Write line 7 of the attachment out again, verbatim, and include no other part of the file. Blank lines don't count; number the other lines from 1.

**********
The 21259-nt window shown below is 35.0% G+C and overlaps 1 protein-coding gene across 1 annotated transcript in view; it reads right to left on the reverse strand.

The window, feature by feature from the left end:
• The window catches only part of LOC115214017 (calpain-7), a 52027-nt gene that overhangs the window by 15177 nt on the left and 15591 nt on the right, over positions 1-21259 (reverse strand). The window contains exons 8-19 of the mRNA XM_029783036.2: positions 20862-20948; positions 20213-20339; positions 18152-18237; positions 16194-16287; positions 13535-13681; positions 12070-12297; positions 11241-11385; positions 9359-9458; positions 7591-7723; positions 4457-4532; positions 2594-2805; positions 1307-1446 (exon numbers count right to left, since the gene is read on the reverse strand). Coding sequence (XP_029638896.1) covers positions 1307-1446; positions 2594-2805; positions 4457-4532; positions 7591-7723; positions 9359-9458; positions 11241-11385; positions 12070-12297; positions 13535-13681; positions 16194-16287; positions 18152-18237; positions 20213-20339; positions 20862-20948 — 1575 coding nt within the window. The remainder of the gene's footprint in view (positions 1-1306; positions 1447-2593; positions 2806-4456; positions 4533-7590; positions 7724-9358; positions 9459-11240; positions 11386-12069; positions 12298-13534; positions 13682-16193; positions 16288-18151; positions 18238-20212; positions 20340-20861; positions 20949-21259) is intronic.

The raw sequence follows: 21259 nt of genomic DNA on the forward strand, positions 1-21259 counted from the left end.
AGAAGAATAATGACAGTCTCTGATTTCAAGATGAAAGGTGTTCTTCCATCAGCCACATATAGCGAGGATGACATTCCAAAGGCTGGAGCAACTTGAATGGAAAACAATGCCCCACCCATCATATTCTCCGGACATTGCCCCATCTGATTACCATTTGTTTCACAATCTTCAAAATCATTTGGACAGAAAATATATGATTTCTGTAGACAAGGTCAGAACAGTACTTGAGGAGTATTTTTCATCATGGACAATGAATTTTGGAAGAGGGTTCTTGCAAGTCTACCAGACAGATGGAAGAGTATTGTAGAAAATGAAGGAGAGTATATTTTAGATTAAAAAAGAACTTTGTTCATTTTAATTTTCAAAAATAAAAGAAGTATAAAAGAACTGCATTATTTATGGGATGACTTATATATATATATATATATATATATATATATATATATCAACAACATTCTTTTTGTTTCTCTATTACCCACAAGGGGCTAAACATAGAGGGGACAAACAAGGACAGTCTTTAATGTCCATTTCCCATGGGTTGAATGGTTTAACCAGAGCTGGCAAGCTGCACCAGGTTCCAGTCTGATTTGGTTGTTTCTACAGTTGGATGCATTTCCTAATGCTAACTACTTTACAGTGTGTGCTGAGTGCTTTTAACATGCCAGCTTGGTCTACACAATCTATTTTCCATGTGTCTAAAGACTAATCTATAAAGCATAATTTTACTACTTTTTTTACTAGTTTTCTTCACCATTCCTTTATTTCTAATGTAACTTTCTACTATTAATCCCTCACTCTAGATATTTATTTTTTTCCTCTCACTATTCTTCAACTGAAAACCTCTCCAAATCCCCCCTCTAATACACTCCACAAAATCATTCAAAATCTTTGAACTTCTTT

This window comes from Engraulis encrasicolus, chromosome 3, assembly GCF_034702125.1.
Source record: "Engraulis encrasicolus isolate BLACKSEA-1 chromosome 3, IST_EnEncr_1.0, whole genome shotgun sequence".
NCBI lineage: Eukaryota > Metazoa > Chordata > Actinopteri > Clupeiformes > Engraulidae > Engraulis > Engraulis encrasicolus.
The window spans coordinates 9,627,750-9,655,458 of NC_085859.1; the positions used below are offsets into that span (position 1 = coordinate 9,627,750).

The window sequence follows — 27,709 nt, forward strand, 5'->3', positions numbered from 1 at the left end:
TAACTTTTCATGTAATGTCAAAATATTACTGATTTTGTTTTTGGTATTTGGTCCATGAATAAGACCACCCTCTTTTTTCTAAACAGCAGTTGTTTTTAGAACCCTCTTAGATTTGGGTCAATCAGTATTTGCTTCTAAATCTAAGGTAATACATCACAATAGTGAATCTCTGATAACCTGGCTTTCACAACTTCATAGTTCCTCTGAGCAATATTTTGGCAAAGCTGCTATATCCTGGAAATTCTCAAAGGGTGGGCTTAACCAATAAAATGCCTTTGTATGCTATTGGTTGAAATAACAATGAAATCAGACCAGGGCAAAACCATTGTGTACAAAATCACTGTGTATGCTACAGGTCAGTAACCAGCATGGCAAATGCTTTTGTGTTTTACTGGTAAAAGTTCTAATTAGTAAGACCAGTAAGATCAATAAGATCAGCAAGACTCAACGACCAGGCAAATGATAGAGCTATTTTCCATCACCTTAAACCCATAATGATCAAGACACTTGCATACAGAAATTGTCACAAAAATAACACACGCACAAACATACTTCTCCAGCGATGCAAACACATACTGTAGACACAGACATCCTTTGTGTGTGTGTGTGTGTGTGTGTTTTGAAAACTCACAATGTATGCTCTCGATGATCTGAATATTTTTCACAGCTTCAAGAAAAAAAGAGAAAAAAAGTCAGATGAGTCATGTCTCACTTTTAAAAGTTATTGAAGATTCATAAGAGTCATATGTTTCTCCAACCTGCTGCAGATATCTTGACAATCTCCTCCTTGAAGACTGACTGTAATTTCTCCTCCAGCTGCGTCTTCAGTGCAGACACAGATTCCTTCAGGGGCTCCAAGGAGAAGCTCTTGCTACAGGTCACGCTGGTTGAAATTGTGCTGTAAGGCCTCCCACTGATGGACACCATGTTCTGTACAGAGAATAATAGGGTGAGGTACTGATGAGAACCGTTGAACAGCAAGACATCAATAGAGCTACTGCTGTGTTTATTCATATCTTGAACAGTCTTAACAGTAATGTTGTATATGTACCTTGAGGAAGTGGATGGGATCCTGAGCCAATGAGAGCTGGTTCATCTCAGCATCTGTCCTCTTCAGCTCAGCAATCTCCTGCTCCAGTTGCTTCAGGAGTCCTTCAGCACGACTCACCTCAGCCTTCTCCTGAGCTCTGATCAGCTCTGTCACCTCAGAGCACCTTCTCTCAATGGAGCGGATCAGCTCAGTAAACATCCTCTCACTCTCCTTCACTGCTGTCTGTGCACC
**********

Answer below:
Source record: "Engraulis encrasicolus isolate BLACKSEA-1 chromosome 3, IST_EnEncr_1.0, whole genome shotgun sequence".